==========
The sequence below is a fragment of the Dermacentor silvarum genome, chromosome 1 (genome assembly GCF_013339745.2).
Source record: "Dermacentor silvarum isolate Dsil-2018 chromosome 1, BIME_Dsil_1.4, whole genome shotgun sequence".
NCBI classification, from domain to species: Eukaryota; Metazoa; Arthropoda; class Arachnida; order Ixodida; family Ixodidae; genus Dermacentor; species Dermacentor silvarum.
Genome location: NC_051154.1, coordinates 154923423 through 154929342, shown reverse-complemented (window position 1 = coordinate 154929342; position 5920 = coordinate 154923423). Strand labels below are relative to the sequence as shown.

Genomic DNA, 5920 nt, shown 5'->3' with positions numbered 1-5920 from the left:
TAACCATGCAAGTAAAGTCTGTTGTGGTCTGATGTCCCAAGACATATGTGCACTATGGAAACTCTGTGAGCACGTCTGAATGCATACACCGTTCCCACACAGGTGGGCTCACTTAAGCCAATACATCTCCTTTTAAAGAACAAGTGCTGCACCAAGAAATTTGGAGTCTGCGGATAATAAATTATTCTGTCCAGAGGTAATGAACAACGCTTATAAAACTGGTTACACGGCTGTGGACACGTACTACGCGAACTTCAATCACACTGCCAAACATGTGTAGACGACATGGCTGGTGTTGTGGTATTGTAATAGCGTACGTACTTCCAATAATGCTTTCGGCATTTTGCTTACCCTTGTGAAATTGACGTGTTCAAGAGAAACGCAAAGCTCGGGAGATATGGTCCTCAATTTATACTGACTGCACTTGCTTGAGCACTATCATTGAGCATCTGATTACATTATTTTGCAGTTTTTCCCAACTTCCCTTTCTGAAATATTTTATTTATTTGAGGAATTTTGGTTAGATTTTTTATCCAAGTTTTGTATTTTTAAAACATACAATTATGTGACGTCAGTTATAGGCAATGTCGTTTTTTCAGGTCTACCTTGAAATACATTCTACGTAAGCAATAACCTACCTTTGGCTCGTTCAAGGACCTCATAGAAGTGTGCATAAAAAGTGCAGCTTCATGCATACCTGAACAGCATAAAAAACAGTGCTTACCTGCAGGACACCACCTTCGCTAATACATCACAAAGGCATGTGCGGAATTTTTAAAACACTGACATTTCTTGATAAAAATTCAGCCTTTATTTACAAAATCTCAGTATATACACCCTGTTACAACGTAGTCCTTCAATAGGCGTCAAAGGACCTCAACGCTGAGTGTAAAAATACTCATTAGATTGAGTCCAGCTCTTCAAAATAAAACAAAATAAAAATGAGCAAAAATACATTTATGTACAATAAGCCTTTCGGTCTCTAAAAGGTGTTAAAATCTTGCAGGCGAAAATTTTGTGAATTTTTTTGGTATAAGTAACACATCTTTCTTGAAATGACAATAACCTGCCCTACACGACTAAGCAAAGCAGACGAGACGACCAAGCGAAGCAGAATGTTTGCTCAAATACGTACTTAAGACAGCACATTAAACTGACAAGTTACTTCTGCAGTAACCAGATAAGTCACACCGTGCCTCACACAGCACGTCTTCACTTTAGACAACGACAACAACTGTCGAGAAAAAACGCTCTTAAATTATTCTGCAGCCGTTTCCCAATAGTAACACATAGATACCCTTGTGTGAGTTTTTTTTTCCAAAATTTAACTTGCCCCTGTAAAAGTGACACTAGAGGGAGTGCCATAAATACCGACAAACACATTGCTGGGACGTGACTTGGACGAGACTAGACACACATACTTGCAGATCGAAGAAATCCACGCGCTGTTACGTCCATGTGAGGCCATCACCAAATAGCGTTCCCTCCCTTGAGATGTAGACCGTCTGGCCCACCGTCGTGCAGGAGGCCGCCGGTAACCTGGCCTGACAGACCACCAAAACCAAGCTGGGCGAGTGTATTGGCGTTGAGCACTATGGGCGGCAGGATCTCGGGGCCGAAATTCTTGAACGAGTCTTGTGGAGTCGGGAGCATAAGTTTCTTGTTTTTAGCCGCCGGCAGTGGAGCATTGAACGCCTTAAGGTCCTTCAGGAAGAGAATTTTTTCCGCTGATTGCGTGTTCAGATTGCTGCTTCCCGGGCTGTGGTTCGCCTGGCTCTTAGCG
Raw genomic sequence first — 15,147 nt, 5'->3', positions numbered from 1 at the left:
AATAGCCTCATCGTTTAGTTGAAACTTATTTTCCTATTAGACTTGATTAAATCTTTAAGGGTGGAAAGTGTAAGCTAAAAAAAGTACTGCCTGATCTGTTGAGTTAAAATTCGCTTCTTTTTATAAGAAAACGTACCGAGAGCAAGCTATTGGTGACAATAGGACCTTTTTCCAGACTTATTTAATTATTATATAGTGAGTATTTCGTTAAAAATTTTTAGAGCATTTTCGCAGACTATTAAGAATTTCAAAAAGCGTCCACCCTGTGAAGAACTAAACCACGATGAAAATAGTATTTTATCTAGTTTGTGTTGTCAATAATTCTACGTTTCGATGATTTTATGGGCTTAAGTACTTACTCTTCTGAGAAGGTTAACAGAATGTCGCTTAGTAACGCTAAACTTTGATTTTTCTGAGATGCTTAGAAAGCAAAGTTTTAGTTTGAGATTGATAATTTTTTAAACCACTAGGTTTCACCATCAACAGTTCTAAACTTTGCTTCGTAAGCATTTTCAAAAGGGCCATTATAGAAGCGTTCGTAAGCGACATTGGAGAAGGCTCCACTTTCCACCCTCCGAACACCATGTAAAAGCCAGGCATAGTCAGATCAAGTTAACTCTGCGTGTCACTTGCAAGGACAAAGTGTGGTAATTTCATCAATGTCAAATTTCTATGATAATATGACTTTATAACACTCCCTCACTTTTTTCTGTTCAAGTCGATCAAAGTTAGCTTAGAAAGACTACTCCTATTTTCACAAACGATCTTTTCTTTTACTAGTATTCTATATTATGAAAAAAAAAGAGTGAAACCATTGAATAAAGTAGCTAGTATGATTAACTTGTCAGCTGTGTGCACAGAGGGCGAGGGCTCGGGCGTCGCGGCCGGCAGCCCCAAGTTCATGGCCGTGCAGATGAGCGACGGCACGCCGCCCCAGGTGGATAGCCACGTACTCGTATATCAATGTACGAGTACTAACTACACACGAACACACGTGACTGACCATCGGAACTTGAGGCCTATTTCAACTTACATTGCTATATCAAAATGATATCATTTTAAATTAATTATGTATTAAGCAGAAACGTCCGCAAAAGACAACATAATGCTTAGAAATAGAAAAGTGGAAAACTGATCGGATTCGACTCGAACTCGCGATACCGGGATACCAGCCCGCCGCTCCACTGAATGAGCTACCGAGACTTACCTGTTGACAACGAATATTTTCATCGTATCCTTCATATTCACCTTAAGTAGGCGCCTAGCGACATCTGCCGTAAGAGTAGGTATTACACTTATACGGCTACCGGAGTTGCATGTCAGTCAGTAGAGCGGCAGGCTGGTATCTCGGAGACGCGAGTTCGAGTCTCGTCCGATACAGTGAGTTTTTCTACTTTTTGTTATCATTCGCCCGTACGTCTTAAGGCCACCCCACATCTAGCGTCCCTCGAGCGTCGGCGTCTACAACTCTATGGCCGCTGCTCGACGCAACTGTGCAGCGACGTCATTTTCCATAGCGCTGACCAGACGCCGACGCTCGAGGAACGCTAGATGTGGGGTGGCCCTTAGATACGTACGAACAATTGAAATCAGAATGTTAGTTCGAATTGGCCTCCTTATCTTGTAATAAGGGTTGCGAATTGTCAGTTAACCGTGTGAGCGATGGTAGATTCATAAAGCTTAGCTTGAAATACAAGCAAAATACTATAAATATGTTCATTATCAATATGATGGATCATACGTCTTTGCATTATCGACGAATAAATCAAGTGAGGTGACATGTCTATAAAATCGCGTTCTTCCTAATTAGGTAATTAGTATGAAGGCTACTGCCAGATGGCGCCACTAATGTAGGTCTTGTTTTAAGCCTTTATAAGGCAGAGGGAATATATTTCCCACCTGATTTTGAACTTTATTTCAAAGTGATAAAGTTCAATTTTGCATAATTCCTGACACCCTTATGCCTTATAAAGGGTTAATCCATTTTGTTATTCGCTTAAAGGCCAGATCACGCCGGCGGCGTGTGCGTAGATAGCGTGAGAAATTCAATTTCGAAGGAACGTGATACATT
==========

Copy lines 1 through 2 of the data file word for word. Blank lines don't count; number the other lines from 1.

The sequence below is a fragment of the Dermacentor silvarum genome, chromosome 1 (genome assembly GCF_013339745.2).
Source record: "Dermacentor silvarum isolate Dsil-2018 chromosome 1, BIME_Dsil_1.4, whole genome shotgun sequence".